In HIV-infected individuals on long-term antiretroviral therapy (ART), more than 40% of the infected cells are in clones. Although most HIV proviruses present in individuals on long-term ART are defective, including those in clonally expanded cells, there is increasing evidence that clones carrying replication-competent proviruses are common in patients on long-term ART and form part of the HIV reservoir that makes it impossible to cure HIV infection with current ART alone. Given the importance of clonal expansion in HIV persistence, we determined how soon after HIV acquisition infected clones can grow large enough to be detected (clones larger than ca. 1 × 105 cells). We studied 12 individuals sampled in early HIV infection (Fiebig stage III–V/VI) and 5 who were chronically infected. The recently infected individuals were started on ART at or near the time of diagnosis. We isolated more than 6,500 independent integration sites from peripheral blood mononuclear cells before ART was initiated and after 0.5–18 years of suppressive ART. Some infected clones could be detected approximately 4 weeks after HIV infection and some of these clones persisted for years. The results help to explain how the reservoir is established early and persists for years.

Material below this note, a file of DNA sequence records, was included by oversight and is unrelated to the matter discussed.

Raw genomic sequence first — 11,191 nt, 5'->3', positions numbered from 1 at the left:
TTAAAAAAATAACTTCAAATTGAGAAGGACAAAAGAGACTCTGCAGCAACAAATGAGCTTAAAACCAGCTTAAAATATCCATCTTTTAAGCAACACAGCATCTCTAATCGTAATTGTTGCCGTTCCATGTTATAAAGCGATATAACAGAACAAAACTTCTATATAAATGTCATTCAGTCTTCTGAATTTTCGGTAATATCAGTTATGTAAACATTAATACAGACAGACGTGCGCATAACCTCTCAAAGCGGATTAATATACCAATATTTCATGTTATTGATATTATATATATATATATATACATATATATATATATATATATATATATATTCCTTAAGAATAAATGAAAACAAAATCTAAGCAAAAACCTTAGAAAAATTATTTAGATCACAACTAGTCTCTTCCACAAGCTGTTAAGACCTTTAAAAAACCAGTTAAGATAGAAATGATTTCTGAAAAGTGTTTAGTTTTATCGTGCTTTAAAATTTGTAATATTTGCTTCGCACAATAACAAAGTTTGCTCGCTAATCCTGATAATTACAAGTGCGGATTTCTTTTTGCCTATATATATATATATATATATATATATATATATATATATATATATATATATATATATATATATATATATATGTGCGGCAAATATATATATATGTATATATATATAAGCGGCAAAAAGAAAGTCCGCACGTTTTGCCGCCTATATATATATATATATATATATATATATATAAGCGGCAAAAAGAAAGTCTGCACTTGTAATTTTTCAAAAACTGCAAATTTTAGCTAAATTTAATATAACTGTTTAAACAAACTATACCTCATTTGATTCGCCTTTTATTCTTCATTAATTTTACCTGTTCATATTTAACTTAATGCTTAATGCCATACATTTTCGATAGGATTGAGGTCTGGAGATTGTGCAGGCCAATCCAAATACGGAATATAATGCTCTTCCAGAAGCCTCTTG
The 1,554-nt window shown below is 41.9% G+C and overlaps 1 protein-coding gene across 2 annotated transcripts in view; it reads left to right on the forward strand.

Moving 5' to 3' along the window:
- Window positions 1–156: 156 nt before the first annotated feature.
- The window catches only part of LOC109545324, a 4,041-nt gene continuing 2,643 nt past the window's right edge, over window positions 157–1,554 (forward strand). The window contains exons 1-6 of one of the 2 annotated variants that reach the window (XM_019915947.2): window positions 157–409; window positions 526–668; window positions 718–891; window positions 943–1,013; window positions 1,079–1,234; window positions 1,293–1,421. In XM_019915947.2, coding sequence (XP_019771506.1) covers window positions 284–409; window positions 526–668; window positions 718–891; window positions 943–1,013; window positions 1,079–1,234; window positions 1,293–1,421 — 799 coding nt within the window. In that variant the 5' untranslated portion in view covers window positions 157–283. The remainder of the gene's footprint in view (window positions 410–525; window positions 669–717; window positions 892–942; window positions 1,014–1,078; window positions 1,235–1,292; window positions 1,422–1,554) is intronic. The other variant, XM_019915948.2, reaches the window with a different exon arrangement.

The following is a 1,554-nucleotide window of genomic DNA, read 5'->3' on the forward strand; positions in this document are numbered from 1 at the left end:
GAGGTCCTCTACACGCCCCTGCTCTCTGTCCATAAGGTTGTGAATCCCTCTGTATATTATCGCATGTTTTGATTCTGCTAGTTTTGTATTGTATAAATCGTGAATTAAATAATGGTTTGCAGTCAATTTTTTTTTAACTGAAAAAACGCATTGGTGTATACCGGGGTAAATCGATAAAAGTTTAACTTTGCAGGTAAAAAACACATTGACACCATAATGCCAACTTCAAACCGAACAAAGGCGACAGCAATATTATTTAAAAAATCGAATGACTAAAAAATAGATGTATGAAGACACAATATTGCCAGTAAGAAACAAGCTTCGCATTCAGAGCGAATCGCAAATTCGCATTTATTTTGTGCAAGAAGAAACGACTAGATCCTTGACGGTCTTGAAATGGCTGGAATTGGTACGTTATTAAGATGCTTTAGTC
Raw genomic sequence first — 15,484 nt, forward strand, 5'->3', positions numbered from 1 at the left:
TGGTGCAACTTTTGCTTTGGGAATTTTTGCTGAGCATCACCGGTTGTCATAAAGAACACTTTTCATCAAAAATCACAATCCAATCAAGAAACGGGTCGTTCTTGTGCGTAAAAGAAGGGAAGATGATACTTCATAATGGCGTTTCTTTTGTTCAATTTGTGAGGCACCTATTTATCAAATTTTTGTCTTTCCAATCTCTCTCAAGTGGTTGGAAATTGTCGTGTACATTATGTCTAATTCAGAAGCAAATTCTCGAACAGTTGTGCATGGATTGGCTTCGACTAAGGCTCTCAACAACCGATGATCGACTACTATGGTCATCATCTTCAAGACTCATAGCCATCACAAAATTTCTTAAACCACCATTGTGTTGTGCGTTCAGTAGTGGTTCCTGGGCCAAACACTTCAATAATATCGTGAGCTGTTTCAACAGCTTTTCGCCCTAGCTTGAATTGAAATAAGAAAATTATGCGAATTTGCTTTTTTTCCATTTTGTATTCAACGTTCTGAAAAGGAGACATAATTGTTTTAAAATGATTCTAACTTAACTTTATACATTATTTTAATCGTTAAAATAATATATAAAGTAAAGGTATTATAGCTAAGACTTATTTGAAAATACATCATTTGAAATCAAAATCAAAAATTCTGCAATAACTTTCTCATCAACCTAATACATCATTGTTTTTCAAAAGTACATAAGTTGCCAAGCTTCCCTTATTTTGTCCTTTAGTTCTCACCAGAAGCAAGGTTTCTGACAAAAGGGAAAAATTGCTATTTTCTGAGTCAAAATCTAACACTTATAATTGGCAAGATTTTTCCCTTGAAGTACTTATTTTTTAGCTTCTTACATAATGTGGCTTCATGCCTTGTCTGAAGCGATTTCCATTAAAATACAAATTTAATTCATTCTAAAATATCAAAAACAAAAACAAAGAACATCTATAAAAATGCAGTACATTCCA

John M. Coffin, David W. Wells, Jennifer M. Zerbato, Joann D. Kuruc, Shuang Guo, Brian T. Luke, Joseph J. Eron, Michael Bale, Jonathan Spindler, Francesco R. Simonetti, Shawn Hill, Mary F. Kearney, Frank Maldarelli, Xiaolin Wu, John W. Mellors, Stephen H. Hughes
Pre-ART cell-associated HIV DNA, integration sites, and clones in PBMCs from the donors put on ART shortly after infection (groups 1 and 2)